Two Nigerians arrested for allegedly laundering N175 million in foreign currencies

murtala-muhammed-airport-Lagos

The National Drug Law Enforcement Agency has arrested two persons for allegedly smuggling €325,640 and $30,000 ( making a total of about N175 million) at the Murtala Muhammed International Airport, Lagos.

Nicholas Edos and Prince Hallowell, returning from Austria and Greece respectively, were intercepted during an inward screening of passengers on a Turkish airline flight.

The NDLEA in a statement on Wednesday said the “suspected laundered money” was hidden inside envelopes and shoes. While Mr. Edos was caught with €279,190, Mr. Hallowell was found with €46,450 and $30,000.

But the suspects said they received the money from their Europe-based friends to give to their different families and relatives in Nigeria.

Edos Nicholas
Edos Nicholas

Muhammad Abdallah, Chairman of NDLEA, said the arrest was a suspected case of money laundering, adding that it had been handed over to Victoria Egbase, the Director of Assets and Financial Investigation of the agency, for further investigation.

“Criminal groups seek to conceal the origin of illegally obtained money,” said Mr. Abdallah, a retired colonel.

“It is pertinent therefore for us to trace the origin of the money and prevent the introduction of criminal funds into the economy.

“Consequently, I have directed that the case be meticulously investigated.”

Preliminary investigation, according to the NDLEA, showed that both suspects are frequent travellers who are the target of International Drug Trafficking Organisations.

“Besides, their sources of income must be verified,” the agency said.

Mr. Edos, who said he was working in a bakery in Austria, said the money found on him did not belong to him.

The seized money
The seized money

“I was given by different people in Europe to give to their relatives. I have been living in Vienna Austria for over 15 years,” the NDLEA quoted Mr. Edos, who hails from Edo State, as saying.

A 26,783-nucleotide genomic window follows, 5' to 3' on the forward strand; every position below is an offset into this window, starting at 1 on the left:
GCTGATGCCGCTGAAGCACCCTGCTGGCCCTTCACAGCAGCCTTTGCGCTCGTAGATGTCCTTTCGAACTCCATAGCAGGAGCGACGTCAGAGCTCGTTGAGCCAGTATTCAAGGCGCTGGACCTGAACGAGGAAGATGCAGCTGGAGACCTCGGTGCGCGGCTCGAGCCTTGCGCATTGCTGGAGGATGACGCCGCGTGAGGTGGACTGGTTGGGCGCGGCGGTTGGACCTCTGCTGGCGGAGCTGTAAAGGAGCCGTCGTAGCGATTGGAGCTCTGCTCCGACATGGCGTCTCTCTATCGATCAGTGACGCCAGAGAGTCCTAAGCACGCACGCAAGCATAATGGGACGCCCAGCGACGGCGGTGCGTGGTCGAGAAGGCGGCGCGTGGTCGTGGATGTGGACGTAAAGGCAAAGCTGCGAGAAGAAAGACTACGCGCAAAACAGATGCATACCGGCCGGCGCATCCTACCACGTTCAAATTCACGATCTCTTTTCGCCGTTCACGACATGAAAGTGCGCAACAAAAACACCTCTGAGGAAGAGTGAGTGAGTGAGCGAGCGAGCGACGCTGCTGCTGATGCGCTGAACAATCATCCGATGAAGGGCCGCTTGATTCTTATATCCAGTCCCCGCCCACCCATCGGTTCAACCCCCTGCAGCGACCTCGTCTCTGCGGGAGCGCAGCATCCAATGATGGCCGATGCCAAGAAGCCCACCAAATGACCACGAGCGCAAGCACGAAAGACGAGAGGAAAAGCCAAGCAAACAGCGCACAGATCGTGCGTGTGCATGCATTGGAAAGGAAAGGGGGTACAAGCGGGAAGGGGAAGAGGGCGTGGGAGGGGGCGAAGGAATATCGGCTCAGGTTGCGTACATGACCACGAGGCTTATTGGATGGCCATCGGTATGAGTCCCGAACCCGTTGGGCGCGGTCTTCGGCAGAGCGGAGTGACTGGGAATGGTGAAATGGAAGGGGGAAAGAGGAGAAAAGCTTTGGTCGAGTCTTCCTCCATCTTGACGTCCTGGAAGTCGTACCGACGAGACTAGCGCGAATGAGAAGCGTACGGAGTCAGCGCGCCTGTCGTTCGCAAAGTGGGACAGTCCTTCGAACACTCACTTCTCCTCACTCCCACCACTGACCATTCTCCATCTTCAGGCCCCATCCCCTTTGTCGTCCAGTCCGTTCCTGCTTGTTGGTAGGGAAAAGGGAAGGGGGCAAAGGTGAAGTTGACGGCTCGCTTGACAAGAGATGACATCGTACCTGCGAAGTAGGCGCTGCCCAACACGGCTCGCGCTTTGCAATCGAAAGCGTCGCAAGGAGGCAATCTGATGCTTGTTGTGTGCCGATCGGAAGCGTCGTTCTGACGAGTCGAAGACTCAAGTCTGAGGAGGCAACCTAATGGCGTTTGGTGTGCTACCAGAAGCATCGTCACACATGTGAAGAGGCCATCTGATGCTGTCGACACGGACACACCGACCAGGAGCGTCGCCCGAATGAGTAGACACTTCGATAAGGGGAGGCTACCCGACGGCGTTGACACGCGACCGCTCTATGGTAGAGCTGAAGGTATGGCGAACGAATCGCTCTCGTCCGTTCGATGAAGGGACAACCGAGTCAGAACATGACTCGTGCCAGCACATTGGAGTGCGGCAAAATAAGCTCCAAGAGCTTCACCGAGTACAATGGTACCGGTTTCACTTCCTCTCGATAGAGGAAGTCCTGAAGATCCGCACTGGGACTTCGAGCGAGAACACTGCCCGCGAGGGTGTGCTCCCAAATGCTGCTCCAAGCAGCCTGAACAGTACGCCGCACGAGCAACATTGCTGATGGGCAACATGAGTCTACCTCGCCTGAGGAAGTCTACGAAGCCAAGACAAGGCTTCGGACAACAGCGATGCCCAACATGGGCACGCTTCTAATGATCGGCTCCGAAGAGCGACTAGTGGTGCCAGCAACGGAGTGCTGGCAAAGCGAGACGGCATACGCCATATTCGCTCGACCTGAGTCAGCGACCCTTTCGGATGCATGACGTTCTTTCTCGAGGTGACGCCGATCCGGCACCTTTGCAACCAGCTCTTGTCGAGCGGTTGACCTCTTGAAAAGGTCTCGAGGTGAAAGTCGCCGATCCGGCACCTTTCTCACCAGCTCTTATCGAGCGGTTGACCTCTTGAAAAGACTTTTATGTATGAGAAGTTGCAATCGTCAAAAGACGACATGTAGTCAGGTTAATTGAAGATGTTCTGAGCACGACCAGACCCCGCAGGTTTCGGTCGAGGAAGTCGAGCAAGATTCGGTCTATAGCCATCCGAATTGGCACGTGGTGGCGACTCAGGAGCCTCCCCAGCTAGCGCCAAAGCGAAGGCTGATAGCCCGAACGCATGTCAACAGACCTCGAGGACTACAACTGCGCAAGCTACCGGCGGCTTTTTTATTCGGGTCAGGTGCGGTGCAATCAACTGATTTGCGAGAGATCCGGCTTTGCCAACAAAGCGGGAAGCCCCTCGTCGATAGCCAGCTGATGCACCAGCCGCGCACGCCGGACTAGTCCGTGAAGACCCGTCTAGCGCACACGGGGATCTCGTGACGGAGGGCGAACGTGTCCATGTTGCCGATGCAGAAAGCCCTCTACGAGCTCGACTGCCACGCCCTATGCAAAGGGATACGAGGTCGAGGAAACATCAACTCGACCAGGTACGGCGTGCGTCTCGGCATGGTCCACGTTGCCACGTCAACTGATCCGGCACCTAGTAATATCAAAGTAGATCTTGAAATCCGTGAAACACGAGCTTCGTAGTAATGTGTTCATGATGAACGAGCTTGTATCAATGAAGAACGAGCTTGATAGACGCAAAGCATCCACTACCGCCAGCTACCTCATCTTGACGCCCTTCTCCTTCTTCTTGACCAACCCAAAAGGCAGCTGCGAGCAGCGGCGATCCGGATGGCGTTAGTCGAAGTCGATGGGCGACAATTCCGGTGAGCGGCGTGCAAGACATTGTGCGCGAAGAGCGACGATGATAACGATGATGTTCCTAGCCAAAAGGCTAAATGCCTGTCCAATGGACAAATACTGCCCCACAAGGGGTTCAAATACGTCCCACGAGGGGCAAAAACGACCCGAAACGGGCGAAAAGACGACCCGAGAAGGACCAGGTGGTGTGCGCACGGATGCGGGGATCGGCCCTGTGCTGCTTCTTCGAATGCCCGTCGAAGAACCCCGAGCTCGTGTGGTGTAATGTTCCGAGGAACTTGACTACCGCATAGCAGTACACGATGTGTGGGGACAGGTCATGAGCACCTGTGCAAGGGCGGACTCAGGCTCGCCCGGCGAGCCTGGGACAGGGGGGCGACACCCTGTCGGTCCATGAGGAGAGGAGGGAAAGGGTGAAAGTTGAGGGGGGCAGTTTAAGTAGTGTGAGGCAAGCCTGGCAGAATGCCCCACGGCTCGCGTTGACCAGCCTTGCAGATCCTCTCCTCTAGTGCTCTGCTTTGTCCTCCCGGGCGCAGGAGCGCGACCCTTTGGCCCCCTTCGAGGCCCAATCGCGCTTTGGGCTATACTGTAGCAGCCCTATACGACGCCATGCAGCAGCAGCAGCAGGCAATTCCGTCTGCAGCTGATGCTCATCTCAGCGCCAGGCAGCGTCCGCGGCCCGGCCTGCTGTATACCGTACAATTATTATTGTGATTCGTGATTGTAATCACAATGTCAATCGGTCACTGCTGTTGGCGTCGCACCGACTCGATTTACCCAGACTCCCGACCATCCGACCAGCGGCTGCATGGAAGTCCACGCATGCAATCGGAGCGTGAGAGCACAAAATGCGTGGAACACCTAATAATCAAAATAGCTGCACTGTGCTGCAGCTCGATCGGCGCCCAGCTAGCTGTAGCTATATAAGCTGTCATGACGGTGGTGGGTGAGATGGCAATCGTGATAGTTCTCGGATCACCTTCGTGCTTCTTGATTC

The agency also quoted Mr. Hallowell as saying the money belonged to people sending money to their families back in Nigeria.

“I live in Athens and I work in an African shop,” Mr. Hallowell said in the statement.

“I have lived there for 12 years. The money belongs to many people and some of them are my friends.”

Mr. Abdallah said the cases would be thoroughly investigated and necessary action taken as laundered funds could be used to finance terrorism and distort the economy among others.


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  • tj

    Please thread softly. . . it is important to investigate however, do understand that undocumented and unbanked people in diaspora has no other way to get fund to their families back home but through such travelling “friends”.

    • Deansmart

      But they do have names of the sender and the receiver of those funds with the amounts to give to each receiver. there are many ways they can confirm if the money is actually from drug

  • MammanJiyaVatsa

    Ask the Austrian authorities to trace their phone calls…. any of the calls go to any South American country, or Asia, grab them…. !

  • Mamapikin

    It doesn’t even matter where the money comes from, it will be confiscated, because that’s what the law says. Investigation to establish the origin of the dough is just a second stage if the matter

    • Sanssouci

      Yup, u must declare to customs anything above 10k$, how someone who claims to have lived in Austria for 15 years doesn’t know that is unbelievable to me